Massachusetts Institute of Technology wearable toxic gas sensor was created by four researchers. The device functions by detecting toxic gases and warn users by talking to the smartphones or other wireless devices when danger is near.
Researchers, who have developed wearable toxic gas sensors, also hope to create badges that weigh less than an average credit card so the military can wear them easily in battlefields.
MIT toxic gas sensor updates a smartphone or other wireless devices when a conduction of the nanotubes occurs. It can help people who are exposed to toxic gases like a Sarin gas. The polymer breaks causing the insulation to disappear and makes the nanotubes touch one another forming a conduction. When there’s a conduction, the signal is directly sent to a smartphone or other wireless devices.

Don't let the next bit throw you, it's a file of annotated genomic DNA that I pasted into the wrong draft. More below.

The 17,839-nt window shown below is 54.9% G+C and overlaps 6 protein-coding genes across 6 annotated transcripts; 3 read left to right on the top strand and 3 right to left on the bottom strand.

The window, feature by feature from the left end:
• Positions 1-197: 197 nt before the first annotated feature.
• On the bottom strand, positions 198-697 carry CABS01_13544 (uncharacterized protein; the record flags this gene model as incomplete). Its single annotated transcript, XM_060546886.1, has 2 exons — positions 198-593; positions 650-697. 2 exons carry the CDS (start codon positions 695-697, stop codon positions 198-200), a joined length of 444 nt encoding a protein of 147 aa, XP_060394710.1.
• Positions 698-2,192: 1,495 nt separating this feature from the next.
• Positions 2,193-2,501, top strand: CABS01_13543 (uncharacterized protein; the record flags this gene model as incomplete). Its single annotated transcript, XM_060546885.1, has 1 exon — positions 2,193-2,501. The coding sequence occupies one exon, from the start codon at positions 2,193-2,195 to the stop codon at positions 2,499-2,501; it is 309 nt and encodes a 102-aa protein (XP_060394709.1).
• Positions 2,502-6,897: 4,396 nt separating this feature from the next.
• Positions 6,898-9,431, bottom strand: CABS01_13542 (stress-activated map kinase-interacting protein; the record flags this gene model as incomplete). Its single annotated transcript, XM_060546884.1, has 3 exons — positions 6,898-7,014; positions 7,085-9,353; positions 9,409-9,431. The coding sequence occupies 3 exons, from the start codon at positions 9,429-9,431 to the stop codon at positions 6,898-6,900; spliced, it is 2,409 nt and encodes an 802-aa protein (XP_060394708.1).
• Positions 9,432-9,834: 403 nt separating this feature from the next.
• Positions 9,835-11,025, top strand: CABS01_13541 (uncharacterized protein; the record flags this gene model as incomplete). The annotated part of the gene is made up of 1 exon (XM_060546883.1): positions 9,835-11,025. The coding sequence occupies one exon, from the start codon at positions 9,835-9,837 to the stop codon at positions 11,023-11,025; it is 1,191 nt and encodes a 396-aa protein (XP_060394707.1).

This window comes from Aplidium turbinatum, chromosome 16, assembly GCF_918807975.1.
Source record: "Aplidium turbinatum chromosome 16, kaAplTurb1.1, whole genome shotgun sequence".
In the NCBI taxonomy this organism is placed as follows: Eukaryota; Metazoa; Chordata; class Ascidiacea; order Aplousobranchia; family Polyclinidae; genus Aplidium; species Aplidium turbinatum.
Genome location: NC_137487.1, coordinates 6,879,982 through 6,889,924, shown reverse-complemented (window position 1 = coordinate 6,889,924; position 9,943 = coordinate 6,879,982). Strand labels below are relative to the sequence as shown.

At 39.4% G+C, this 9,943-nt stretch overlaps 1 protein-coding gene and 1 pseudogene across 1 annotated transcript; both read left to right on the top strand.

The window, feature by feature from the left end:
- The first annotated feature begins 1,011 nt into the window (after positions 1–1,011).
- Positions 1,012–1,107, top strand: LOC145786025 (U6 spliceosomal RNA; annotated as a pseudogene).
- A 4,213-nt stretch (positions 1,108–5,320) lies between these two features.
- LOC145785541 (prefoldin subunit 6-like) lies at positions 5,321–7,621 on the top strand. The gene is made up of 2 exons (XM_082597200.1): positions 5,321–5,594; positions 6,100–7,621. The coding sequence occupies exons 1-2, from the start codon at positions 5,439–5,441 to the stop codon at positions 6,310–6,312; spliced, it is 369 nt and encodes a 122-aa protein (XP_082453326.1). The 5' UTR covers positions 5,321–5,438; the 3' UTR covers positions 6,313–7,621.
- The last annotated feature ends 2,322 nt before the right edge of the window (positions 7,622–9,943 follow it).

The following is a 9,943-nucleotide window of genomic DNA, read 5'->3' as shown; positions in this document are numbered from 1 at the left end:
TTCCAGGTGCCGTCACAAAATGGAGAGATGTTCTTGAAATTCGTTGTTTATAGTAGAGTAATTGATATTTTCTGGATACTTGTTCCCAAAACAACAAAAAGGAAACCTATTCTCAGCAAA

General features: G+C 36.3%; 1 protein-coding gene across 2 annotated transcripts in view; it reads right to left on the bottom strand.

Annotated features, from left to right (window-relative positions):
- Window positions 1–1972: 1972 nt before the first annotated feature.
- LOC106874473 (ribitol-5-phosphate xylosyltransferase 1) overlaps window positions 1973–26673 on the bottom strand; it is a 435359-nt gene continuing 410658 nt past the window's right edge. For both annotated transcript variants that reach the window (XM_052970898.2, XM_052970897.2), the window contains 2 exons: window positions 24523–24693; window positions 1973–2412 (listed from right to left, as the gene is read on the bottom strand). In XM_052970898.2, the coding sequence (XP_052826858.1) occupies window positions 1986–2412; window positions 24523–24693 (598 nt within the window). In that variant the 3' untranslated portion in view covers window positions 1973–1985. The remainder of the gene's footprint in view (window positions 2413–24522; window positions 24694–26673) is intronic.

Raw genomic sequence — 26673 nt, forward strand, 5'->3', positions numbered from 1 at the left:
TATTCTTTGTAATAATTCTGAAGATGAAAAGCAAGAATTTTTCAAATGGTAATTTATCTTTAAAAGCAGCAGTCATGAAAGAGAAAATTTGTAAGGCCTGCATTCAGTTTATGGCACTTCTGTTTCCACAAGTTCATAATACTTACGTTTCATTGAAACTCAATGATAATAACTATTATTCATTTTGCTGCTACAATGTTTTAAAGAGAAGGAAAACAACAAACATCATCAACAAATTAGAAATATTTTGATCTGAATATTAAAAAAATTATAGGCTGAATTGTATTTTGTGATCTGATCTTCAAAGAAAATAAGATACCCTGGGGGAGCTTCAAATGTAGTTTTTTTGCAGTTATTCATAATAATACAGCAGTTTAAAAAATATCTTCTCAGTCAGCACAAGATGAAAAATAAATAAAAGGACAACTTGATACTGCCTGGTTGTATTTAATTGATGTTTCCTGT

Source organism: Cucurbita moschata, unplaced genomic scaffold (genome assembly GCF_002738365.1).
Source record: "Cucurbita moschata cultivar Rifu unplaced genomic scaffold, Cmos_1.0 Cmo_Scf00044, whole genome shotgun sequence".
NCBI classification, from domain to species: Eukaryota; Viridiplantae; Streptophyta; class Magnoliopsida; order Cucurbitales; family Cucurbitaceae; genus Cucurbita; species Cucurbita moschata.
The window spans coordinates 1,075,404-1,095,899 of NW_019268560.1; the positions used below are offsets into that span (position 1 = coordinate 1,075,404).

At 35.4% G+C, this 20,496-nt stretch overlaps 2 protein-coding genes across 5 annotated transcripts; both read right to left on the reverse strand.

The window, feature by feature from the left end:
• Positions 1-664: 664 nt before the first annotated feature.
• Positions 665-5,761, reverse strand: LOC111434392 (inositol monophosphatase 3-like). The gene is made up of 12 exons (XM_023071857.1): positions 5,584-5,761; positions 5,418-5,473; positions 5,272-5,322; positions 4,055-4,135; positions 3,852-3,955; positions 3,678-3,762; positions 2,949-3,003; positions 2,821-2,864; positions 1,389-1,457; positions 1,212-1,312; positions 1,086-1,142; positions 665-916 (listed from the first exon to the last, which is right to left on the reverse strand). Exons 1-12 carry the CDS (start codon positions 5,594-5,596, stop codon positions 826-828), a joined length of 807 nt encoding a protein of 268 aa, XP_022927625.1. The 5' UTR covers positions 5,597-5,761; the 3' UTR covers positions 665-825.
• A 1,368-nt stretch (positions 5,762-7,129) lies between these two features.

A team of four MIT researchers has developed a new wearable sensor that can detect toxic gases and talk to smartphones or other wireless devices to warn users when they are in danger.
Using these sensors, the researchers hope to design badges that weigh less than a credit card and can be easily worn by military personnel on the battlefield.
“Soldiers carry a lot of equipment already, and a lot of communication devices,” said Timothy Swager, Professor of Chemistry at MIT and lead author on a paper describing the sensors that was published in the Journal of the American Chemical Society. The paper’s co-authors are post-doc student Shinsuke Ishihara and PhD students Joseph Azzarelli and Markrete Krikorian.
“Soldiers have no wearable sensors to detect toxic gases. They use a variety of detectors, but they’re not the kind of thing you can carry around. Our sensors weigh less than a piece of paper,” Swager said.